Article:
Consider one-to-few ABM as your strategy of choice if –


  • You have a small addressable market of target accounts
  • You’re selling high-value, high consideration solutions or products
  • You have to get buy-in from 3-4 key stakeholders at each account
  • You’re able to gather insights into the challenges facing each target sector
  • You have the resources available to create sector specific content
  • You have the available people resources to engage and nurture each target account
  • Your product or solution has clear points of differentiation from its competition

One-to-many ABM

One-to-many ABM takes the ABM approach and scales it so the principles can be applied to a larger number of target accounts.


How many? That’s up to you, as there are no hard and fast rules as to where one-to-few ends and where one-to-many begins.


Similarly, you might be wondering where to draw the line between one-to-many ABM and just ‘marketing’? Well you’re not alone, there’s not a clear agreement even among leading practitioners of ABM.


It depends on the lifetime value of those accounts to your business, the greater the value, the fewer you should go for.


The average number of accounts for a one-to many campaign according to the ITSMA sits at around 100. However you may choose to go for more than this and dedicate fewer resources to each, or use an approach closer to the one-to-few model, and dedicate more resources to engaging with each account.

You should consider one-to-many ABM as a strategy if –


  • You want to increase brand awareness whilst also creating engagement at key accounts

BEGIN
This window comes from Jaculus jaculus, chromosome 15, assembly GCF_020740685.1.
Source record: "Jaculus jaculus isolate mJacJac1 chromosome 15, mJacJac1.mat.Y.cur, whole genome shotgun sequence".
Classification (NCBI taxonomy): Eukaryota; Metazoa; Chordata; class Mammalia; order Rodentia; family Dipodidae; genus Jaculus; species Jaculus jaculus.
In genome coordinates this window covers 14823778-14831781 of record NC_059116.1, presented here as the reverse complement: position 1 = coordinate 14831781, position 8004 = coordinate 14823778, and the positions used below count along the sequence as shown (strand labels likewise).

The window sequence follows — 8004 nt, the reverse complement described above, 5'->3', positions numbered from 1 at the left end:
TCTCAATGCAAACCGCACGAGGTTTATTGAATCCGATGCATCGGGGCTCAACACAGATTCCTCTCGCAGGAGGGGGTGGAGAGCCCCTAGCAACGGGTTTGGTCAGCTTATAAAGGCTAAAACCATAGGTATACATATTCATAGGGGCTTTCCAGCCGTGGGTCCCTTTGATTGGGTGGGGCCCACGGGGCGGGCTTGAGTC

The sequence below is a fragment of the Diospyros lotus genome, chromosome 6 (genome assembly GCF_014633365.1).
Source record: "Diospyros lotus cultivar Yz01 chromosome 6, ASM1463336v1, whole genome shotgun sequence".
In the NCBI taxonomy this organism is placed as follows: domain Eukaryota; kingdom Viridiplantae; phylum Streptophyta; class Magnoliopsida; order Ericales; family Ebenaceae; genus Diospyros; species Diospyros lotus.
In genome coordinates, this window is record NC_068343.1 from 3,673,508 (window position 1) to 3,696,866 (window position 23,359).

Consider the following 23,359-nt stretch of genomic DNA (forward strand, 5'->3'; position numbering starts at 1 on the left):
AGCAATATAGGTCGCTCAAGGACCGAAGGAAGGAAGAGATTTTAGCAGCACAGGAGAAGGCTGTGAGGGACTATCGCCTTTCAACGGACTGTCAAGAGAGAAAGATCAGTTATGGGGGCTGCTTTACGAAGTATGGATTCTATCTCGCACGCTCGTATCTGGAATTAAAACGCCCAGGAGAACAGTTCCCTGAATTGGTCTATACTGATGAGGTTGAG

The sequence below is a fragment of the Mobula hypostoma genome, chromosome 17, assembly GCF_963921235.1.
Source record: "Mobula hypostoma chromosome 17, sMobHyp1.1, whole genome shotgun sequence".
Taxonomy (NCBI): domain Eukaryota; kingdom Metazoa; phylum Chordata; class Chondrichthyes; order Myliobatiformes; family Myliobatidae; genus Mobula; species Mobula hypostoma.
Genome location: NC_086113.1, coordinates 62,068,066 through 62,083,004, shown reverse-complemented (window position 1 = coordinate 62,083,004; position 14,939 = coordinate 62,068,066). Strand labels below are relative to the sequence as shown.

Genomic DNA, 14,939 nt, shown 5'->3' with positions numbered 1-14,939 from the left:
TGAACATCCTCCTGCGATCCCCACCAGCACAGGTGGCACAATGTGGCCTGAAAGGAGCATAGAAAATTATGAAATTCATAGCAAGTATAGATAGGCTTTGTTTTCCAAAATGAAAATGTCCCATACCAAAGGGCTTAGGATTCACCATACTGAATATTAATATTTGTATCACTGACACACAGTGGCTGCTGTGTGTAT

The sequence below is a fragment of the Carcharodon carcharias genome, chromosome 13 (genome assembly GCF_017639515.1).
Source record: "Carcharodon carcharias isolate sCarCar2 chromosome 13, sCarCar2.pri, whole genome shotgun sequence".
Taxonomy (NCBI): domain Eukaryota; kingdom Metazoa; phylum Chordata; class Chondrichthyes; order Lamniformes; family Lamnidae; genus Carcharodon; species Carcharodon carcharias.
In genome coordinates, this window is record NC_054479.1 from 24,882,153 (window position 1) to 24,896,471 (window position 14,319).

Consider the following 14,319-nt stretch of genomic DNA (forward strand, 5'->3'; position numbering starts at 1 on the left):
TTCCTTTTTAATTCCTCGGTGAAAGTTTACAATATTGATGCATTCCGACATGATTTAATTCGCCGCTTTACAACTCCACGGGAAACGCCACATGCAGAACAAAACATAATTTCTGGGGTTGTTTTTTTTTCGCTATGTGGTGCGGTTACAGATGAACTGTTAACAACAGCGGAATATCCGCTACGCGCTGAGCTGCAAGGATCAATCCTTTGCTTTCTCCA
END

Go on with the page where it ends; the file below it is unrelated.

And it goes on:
• Your solution is new to market, or the market need educating on its potential
  • There is one or a couple of key stakeholders at each target account
  • You have the available people resources to engage and nurture each target account
  • Your pipeline to close rate is low and could be improved
  • You don’t have access to information on which accounts are starting a buying journey
  • You need some accounts to convert more quickly in order to see ROI sooner


In these times of uncertainty, making the most out of your marketing budget is more important than ever. In Account-Based Marketing you reduce the number of accounts you target significantly and then increase the amount of resources you spend on them. This makes the actual account selection process very important because you can’t afford for an account that receives significant resource to just fall by the wayside. So with that in mind, here a five tips for best practice account selection.

Have you thought about targeting different industries?

People are getting scared and more cautious about taking meetings and calls. So, who is engaging?


Some industries are booming at the moment such as:


  • Video conferencing technology
  • Project management tools
  • E-learning
  • Ecommerce
  • Gaming

With an influx in demand, they might just be looking for your solution. But for industries heavily effected, you need to rethink your GTM strategy to be as humane as possible; if your solution is something that would be deemed essential to these businesses – keep helping. If it’s more of a luxury, consider targeting different industries where an influx of demand means they might be on the lookout for your solution.